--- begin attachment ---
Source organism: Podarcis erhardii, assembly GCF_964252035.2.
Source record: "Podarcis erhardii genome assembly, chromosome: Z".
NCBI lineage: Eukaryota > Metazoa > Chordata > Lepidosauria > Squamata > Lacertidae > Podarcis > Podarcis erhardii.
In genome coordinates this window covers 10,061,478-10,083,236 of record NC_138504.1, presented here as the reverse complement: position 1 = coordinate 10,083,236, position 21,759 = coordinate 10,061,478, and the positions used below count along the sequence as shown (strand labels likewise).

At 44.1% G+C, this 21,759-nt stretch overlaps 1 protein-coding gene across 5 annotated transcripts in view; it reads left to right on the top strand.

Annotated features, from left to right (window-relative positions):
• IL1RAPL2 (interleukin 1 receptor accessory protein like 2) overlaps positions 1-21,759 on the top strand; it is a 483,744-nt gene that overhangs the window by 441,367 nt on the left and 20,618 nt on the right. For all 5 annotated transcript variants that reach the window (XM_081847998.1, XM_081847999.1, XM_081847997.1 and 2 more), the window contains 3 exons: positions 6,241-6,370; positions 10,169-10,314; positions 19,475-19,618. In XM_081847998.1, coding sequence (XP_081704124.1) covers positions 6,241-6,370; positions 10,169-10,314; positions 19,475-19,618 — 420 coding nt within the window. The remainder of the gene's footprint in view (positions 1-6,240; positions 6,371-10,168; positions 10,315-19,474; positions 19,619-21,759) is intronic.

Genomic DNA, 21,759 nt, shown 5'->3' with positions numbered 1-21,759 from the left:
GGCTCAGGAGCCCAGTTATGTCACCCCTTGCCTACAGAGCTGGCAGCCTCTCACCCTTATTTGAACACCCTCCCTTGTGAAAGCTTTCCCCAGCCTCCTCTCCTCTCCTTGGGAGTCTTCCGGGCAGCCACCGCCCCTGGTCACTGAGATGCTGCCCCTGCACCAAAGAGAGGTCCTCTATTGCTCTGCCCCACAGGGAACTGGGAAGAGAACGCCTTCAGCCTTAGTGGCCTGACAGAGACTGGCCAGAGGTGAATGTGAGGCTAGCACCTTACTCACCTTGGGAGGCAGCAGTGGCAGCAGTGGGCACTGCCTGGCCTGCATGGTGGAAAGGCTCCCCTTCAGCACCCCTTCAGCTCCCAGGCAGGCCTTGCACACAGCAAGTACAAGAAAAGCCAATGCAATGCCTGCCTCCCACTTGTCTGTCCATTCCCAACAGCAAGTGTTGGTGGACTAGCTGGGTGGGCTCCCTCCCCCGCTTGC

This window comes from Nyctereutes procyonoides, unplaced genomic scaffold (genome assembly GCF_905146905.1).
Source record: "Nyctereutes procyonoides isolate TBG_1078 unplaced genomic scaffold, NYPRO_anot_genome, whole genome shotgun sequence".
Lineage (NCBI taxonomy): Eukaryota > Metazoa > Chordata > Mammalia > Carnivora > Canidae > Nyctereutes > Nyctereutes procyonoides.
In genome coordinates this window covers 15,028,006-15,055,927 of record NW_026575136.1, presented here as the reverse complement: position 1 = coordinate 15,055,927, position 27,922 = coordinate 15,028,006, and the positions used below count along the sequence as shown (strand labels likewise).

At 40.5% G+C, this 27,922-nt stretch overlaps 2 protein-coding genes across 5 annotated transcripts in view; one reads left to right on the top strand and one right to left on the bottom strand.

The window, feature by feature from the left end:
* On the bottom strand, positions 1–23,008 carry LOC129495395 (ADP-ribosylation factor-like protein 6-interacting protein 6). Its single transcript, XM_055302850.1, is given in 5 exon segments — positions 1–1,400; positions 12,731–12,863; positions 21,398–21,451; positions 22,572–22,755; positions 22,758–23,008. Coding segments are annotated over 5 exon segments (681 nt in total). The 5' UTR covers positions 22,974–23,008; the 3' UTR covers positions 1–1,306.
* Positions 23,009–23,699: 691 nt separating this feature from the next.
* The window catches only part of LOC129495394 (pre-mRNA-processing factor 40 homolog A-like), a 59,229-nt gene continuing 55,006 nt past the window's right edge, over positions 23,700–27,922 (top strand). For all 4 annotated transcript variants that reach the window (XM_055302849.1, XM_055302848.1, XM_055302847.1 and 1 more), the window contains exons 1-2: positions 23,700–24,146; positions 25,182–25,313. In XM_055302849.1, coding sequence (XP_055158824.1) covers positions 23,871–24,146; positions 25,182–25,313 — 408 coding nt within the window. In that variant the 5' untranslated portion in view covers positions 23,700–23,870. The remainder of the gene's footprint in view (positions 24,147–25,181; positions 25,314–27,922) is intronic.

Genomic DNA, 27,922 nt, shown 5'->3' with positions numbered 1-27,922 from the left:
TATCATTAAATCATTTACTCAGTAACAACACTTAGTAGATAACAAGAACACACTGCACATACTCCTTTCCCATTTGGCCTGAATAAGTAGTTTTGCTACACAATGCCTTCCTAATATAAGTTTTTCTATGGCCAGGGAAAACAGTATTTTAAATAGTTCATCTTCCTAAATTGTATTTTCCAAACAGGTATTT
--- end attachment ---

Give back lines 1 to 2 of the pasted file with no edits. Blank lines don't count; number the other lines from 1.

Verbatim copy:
Source organism: Podarcis erhardii, assembly GCF_964252035.2.
Source record: "Podarcis erhardii genome assembly, chromosome: Z".